Vantastic - the best electric vans on sale in 2024

Matt Allan

25 Jan 2024

Electric vans have been around for a while now, tempting businesses with their cost and environmental benefits, plus the wealth of generous grants and benefits, such as exemption from tolls and clean air zones. 

Their appeal, however, has been limited by short driving ranges and reduced carrying capacities compared with diesel-powered equivalents. But that’s set to change in 2024 as a host of major van makers update and upgrade their line-ups, as well as launching new models. 

We already love the Volkswagen ID Buzz, even if it’s not the biggest or most cost-effective model, and we’re particularly excited by the arrival of the Ford Transit Custom - the smaller, more city-friendly relation to the impressive E-Transit. But there are plenty of great options out there already, so we’ve lined up the best electric vans you can order right now, plus a few that are just around the corner.

1. Volkswagen ID.Buzz

The ID. Buzz Cargo might not be the biggest or most efficient van on the market, and normally that would rule it out of the running for a vehicle which has to appeal to your head (or accountant) as much as your heart. But the desirability means resale values are high, which keeps the lease costs down and means the Volkswagen might cost less than boring rivals.

That’s not to say that it is too compromised. It is based on the same platform that sits beneath all Volkswagen models – from the Cupra Born to the ŠKODA Enyaq. That gives it a car-like driving experience and build quality which is miles away from utilitarian competitors.It is also practical. Its twin sliding side doors and the choice of a lifting tailgate or rear barn doors give access to a large load area with a capacity of 3.9 cubic metres. It’s big enough to hold two Euro pallets and has a maximum payload of up to 607 kg, which can be secured via a host of lashing rings in the floor and walls. The ID Buzz Cargo can even tow loads of up to a tonne.

2. Ford E-Transit

The E-Transit was a revelation when it arrived in 2023 thanks to its impressive value, range, practicality and driving experience. With the big ‘Ford Pro’ support package from the manufacturer on offer as well, it’s probably a more significant car for Ford than something like the Mustang Mach-e. 

 It's no poorer in terms of working practicality than its forebears. You can have the new e-Transit in three lengths and two heights, including a bare chassis for sticking specialist equipment onto, a double-cab set up for extra people, and various other configurations. 

 With a claimed range of up to 196 miles depending on which variant you have, the E-Transit jumped to the top of the large vans heap at launch but recent updates to rivals have knocked the E-Transit down the range rankings.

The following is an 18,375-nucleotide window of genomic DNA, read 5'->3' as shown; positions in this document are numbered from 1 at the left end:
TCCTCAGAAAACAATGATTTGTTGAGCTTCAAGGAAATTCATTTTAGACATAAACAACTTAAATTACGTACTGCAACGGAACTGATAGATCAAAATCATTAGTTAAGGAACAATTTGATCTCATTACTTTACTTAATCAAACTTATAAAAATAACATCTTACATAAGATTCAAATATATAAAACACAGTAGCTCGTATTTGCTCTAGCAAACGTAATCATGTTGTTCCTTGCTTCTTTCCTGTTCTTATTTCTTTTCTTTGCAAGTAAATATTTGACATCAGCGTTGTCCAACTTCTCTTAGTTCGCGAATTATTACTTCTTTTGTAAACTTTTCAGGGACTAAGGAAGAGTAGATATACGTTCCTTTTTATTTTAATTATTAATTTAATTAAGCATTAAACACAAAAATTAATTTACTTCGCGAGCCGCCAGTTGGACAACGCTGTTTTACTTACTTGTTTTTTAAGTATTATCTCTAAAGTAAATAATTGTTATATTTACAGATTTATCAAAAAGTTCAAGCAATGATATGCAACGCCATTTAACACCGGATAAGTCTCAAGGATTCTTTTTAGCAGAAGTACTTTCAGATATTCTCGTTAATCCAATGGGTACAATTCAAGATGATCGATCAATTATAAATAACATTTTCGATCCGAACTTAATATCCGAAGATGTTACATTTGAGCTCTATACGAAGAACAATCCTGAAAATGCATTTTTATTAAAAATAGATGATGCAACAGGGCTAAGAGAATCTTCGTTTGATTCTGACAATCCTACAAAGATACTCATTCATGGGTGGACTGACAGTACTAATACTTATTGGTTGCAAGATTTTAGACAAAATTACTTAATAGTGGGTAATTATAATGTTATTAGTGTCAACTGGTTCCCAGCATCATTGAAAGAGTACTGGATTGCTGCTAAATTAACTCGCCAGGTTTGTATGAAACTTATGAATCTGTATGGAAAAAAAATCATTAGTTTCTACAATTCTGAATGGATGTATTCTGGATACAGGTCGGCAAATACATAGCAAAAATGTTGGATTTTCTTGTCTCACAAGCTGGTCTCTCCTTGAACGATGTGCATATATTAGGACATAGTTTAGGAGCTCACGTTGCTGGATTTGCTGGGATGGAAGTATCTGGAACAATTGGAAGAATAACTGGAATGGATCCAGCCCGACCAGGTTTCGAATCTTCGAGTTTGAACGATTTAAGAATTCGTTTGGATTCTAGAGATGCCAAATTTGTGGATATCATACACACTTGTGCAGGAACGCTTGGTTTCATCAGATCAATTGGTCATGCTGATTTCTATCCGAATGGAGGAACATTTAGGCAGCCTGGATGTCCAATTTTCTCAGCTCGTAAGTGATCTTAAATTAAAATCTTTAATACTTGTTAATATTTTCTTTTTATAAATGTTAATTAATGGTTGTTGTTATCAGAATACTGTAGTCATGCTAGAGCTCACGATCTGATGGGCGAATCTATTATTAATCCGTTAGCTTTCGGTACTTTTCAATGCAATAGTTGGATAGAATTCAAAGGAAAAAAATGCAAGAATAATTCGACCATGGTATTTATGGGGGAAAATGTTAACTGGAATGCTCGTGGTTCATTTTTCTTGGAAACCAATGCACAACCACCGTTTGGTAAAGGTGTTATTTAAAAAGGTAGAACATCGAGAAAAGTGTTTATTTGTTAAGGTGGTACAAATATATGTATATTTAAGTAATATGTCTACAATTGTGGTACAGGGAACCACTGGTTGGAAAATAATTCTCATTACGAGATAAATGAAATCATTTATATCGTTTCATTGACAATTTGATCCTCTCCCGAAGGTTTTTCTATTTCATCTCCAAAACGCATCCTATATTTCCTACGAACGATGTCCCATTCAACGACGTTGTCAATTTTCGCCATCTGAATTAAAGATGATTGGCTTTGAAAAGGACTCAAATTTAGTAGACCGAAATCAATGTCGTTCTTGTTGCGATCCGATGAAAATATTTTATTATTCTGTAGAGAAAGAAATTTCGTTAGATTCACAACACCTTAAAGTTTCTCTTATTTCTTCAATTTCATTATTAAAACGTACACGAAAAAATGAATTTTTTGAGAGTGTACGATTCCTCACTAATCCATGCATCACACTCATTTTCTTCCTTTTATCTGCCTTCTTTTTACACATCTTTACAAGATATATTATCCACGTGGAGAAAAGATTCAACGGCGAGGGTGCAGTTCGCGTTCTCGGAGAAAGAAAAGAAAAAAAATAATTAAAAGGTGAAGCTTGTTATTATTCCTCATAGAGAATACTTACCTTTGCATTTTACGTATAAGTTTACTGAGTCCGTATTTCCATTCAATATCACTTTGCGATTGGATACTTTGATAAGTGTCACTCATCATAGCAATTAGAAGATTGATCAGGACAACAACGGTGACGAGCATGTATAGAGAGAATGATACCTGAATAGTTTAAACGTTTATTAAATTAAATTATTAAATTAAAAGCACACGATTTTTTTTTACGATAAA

3. Vauxhall Vivaro Electric

Like European royal families, today’s vans are often closely related. That’s because they’re often made by the same conglomerates on shared assembly lines and sold with different badges. This is why the Peugeot Expert, Citroen Dispatch, Vauxhall Vivaro and Fiat Scudo light commercials look like near-identical siblings. There’s even the far-flung foreign cousin - in the shape of Toyota’s Proace. 

 All four vans have been updated for 2024, including improved drivetrains and cabin technology, but apart from some very minor styling and spec differences, the way they do things is very similar, so we’ll concentrate on the Vivaro Electric. 

This is a Ford Transit Custom rival and, for 2024, has a 75kWh battery stuffed under its load deck, powering a 134bhp motor. The updated battery has a claimed range of 217 miles - an improvement of 12 miles on the previous model. It accepts up to 100kW DC charging, which will take the battery from 5-80% in 45 minutes, according to Vauxhall. A standard 7.4kW onboard AC charger can be upgraded to an 11kW one. 

The Vivaro Electric comes in two body lengths - of 4.98m or 5.33m - and offers up to 6.6m3 of load capacity and the ability to carry items up to 4m in length if you opt for the load-through bulkhead. Load capacity and towing capacity, however, are down on combustion versions - at around one tonne for each.

4. Citroen e-Berlingo

As above, the Stellantis platform-sharing model means that the e-Berlingo is all but identical to the Peugeot e-Partner, Vauxhall Combo Electric, Fiat Doblo and Toyota Proace City. And, like their bigger relations above, they have been updated for 2024. This time we thought we’d give the Citroen the limelight. 

Two body lengths are offered (4.4 and 4.75m long). The smaller version will take 3.8m3 of goods, the longer van 4.4m3. Payload is up to 991kg, and towing capacity 750kg. 

 In 2024, official range has jumped to from 174 to 205 miles courtesy of a new 52kWh battery (50kWh usable) and a new heat pump. The 134bhp electric motor is capable of 84mph, but at that speed you’d be breaking the law and getting through your allotted electricity rather faster. Citroen claims fast charge electrical replenishment in as little as 30 minutes. These figures apply, more or less, to Vauxhall, Peugeot, Fiat and Toyota’s equivalent vans.

The Berlingo has plenty of competition - most of it virtually identical

5. Ford E-Transit Custom 

The Transit Custom is the best-selling one-tonne van in Europe, so the all-electric version is a big, big deal for Ford. And it’s got us pretty excited too.

Under the panel van body is a 74kWh battery that Ford says is good for up to 205 miles of motoring. There are two motor options - 134bhp or 214bhp - both powering the rear wheels and delivering 306lb ft of torque. Charging is courtesy of 11kW AC or 125kW DC, which allows a 15-80% recharge in 41 minutes. 

Two body lengths and roof heights offer load volumes from 5.8 to 9m3, with a payload of up to 1,100kg and a maximum load length of 3.45m. There are also double-cab and passenger van bodies and, unique to the segment an L-shaped bulkhead, with a two-seat second row and full-length cargo area with composite bulkhead.